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June 20, 2001

From the Department of Energy's Oak Ridge National Laboratory

MEDICAL - Instant diagnoses. . .

Detection and diagnosis of diseases could be simplified and made more accurate with an instrument being developed by researchers at ORNL. The device, which detects genetic mutations by identifying mismatches in DNA strands, is based on miniature micro-machined silicon cantilevers one-tenth the width of a human hair. The micro-cantilevers detect tiny forces caused by hybridization -- the binding of two single strands of DNA to form double stranded DNA - like that found in people. The device, which boasts extremely high sensitivity, works by adsorbing DNA molecules from a patient's sample and binding on a micro-cantilever treated with a known DNA sequence. If the sample DNA binds to the known DNA sequence, the cantilever bends, indicating the presence of a specific DNA sequence in the patient. In addition to its use for clinical diagnostics, researchers see this technology having nano-scale applications for implants and timed releases of medications. [Contacts: Thomas Thundat]

BIOLOGY - Fetal development in spotlight . . .

Working with SpectruMedix Corp., researchers at ORNL could soon find mutations in mice in months instead of years. Researchers are using the Temperature-Gradient Capillary Electrophoresis system to identify mutations simultaneously in 96 samples in less than an hour. This scanning technique has 13 times the capacity of conventional approaches and is also less expensive. At ORNL, researchers are focusing on identifying a cluster of five unknown mutations in mouse chromosome 7. These mutations affect genes critical for fetal development. Through a better understanding of mouse mutations, researchers hope to gain insights into the functions of human genes. The Temperature-Gradient Capillary Electrophoresis system was developed at Ames National Laboratory. [Contact: Bem Culiat]

SENSORS - Miniature mobile snoop . . .

Most criminals know about robots armed with cameras and shotguns, but there's a new law enforcement weapon on the horizon. Actually, the weapon is a micro-robot about the size of a june bug, so it's only on the horizon if you're at floor level. And that's the idea, according to developers in ORNL's Robotics and Process Systems and Life Sciences divisions. The micro-robot is a battery-powered sensor that can travel under doors, for example, and detect chemical and biological agents. The device can be equipped either with a swatch for collecting agents on the floor or a microcantilever that reacts in the presence of a specific chemical. The micro-robot is ideal for stealth applications or for monitoring areas that are difficult to reach with conventional means. Researchers have already developed a robotic device that crawls under a door and detects chemicals. [Contact: Venu Varma]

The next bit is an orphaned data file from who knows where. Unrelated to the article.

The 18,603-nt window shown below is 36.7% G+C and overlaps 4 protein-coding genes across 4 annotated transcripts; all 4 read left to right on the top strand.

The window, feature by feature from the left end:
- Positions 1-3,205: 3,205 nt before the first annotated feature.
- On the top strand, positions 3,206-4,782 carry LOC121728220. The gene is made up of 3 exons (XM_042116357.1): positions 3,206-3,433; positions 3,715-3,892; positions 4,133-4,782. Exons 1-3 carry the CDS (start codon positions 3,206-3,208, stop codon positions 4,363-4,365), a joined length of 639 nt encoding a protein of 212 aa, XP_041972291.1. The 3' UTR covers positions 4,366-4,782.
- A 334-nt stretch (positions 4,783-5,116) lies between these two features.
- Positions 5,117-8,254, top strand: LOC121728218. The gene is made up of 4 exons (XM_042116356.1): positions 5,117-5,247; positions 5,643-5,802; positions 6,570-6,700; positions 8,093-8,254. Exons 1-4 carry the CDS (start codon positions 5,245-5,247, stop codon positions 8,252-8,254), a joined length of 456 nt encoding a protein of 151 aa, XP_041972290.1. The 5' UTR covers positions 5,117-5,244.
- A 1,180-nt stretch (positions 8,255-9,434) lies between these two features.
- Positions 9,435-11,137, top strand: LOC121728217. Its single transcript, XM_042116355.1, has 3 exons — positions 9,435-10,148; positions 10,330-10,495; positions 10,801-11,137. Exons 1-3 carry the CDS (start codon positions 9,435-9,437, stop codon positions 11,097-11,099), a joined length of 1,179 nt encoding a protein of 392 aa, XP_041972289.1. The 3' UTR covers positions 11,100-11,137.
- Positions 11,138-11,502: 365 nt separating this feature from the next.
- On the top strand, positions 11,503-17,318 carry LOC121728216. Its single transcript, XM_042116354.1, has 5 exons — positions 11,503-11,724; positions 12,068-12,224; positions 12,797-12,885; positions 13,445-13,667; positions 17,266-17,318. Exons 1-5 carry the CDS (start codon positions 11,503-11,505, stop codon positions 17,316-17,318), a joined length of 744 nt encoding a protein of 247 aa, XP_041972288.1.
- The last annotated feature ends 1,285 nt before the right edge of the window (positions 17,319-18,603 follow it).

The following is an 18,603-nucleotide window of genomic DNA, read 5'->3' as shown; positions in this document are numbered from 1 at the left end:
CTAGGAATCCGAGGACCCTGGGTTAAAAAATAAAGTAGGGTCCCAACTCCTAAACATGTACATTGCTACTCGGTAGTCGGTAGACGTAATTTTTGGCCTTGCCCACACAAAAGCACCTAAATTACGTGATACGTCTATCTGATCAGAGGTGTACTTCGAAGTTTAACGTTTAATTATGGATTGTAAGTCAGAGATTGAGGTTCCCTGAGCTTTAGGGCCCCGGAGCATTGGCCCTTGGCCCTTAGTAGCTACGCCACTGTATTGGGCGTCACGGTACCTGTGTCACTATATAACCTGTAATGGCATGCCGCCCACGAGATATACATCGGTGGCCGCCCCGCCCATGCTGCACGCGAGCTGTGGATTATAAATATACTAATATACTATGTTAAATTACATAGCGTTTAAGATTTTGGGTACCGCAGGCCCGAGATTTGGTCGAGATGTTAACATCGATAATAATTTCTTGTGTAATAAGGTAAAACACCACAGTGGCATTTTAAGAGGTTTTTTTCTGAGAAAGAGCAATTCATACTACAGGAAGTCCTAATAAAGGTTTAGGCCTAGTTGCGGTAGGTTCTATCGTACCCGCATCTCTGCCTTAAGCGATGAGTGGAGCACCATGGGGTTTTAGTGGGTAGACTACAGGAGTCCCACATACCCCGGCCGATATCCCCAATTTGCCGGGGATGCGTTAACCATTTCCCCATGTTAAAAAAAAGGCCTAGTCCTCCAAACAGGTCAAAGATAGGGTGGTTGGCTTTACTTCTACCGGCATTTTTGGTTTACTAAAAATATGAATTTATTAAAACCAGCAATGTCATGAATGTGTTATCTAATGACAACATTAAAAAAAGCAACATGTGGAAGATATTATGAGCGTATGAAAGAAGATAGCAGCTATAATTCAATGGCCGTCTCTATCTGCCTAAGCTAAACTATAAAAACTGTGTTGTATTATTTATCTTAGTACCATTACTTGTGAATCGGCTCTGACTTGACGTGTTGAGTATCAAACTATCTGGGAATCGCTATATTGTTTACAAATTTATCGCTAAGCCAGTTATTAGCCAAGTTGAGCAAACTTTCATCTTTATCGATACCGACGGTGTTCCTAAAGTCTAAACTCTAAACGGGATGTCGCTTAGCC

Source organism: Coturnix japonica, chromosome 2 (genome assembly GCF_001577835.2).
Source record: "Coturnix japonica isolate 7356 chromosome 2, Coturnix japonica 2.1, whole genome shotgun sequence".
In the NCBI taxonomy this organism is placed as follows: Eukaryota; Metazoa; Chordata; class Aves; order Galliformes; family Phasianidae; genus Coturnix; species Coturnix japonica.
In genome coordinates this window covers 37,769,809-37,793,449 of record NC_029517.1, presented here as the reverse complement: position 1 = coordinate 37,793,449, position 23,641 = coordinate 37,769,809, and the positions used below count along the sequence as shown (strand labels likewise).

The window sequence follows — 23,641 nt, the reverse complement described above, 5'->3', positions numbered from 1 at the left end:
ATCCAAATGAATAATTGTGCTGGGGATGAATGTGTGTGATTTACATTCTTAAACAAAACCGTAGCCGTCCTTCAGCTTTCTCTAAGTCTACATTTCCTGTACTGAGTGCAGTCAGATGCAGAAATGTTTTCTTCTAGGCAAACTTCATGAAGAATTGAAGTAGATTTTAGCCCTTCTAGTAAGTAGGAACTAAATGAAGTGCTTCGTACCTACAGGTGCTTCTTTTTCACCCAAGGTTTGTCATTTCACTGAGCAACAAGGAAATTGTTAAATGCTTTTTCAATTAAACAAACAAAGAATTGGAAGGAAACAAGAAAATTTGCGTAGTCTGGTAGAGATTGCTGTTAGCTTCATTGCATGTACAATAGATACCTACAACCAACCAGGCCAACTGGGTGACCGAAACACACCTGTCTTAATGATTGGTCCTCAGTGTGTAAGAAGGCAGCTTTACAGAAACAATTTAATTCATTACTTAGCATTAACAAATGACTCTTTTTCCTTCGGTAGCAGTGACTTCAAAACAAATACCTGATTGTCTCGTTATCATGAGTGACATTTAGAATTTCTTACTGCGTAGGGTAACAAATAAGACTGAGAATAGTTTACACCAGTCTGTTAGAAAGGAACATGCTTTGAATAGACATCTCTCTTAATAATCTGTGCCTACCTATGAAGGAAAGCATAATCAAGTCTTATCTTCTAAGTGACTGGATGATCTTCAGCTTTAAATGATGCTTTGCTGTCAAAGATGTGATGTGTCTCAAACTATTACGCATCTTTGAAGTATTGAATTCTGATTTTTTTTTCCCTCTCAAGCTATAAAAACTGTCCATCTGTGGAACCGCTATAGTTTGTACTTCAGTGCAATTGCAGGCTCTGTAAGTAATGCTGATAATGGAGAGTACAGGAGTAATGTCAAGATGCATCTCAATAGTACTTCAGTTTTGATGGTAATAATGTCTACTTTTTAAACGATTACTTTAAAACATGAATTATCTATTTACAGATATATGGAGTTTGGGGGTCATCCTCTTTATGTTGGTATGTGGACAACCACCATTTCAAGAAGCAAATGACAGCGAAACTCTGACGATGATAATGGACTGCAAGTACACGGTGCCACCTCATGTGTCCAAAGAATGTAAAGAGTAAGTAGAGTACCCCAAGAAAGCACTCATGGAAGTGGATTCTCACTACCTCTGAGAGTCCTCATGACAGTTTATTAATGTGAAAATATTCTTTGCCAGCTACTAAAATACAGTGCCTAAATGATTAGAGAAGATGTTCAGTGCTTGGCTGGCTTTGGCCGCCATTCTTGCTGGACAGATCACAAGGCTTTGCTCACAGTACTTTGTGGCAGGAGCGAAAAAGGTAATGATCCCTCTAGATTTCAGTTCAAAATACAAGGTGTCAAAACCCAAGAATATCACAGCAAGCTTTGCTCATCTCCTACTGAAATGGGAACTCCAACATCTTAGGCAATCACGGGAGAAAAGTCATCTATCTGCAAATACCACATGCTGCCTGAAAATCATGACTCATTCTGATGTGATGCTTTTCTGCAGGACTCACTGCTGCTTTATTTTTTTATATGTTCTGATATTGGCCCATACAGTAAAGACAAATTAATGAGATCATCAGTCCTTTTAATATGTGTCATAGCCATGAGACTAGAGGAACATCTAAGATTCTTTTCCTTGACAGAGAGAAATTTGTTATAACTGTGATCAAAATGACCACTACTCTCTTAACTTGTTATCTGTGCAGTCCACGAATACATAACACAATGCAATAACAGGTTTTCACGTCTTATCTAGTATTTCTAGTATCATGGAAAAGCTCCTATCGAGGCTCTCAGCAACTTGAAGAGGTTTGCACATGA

ENVIRONMENT - The mercury mystery . . .

Thousands of landfills around the nation may be serving as bioreactors, turning inorganic mercury into methylated - or organic - mercury, according to a study by researchers at ORNL. An unknown but likely significant amount of methylated mercury, which is far more toxic than inorganic mercury, is being produced in landfills as they reduce waste by generating methane. The methylated mercury is then emitted to the atmosphere along with untreated methane in the form of dimethylmercury, which can be deposited to the environment. Researchers believe this could help explain the elevated levels of methylmercury detected in rain at remote lakes in the upper midwest. Mercury, a metal that becomes more concentrated as it travels through the food chain, is dumped in landfills from an array of sources, including fluorescent bulbs, pre-1990 batteries, electrical switches, thermometers and construction waste. The research will soon be published in the journal Atmospheric Environment. [Contact: Steve Lindberg]
-end-
To arrange for an interview with any of these researchers, please contact Ron Walli of Communications and Community Outreach at 865-576-0226; wallira@ornl.gov

DOE/Oak Ridge National Laboratory

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